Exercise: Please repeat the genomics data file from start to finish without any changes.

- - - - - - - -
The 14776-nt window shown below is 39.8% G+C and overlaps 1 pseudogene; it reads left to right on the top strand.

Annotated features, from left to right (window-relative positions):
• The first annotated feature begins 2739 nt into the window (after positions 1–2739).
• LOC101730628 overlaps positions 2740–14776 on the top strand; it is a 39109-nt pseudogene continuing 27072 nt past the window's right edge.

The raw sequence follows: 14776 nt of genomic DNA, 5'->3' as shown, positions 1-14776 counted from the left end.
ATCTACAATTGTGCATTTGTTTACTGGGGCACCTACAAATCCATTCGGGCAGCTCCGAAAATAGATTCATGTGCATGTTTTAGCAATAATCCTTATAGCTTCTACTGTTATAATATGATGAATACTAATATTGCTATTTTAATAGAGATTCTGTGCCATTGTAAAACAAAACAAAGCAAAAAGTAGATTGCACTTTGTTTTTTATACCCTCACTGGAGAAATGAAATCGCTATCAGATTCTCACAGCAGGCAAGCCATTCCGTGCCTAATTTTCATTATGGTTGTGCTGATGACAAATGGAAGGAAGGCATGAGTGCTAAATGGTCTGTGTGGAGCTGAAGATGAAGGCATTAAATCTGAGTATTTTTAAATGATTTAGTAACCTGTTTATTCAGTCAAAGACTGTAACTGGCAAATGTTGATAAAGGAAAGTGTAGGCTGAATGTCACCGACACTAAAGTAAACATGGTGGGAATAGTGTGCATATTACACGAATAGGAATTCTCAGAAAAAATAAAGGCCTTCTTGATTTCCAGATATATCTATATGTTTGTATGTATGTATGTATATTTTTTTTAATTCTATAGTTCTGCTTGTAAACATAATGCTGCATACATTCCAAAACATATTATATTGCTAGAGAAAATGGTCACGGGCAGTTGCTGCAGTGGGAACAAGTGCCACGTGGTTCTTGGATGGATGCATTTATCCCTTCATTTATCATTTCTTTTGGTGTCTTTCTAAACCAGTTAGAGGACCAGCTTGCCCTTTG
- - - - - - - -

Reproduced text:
The 14776-nt window shown below is 39.8% G+C and overlaps 1 pseudogene; it reads left to right on the top strand.

Annotated features, from left to right (window-relative positions):
• The first annotated feature begins 2739 nt into the window (after positions 1–2739).
• LOC101730628 overlaps positions 2740–14776 on the top strand; it is a 39109-nt pseudogene continuing 27072 nt past the window's right edge.

The raw sequence follows: 14776 nt of genomic DNA, 5'->3' as shown, positions 1-14776 counted from the left end.
ATCTACAATTGTGCATTTGTTTACTGGGGCACCTACAAATCCATTCGGGCAGCTCCGAAAATAGATTCATGTGCATGTTTTAGCAATAATCCTTATAGCTTCTACTGTTATAATATGATGAATACTAATATTGCTATTTTAATAGAGATTCTGTGCCATTGTAAAACAAAACAAAGCAAAAAGTAGATTGCACTTTGTTTTTTATACCCTCACTGGAGAAATGAAATCGCTATCAGATTCTCACAGCAGGCAAGCCATTCCGTGCCTAATTTTCATTATGGTTGTGCTGATGACAAATGGAAGGAAGGCATGAGTGCTAAATGGTCTGTGTGGAGCTGAAGATGAAGGCATTAAATCTGAGTATTTTTAAATGATTTAGTAACCTGTTTATTCAGTCAAAGACTGTAACTGGCAAATGTTGATAAAGGAAAGTGTAGGCTGAATGTCACCGACACTAAAGTAAACATGGTGGGAATAGTGTGCATATTACACGAATAGGAATTCTCAGAAAAAATAAAGGCCTTCTTGATTTCCAGATATATCTATATGTTTGTATGTATGTATGTATATTTTTTTTAATTCTATAGTTCTGCTTGTAAACATAATGCTGCATACATTCCAAAACATATTATATTGCTAGAGAAAATGGTCACGGGCAGTTGCTGCAGTGGGAACAAGTGCCACGTGGTTCTTGGATGGATGCATTTATCCCTTCATTTATCATTTCTTTTGGTGTCTTTCTAAACCAGTTAGAGGACCAGCTTGCCCTTTG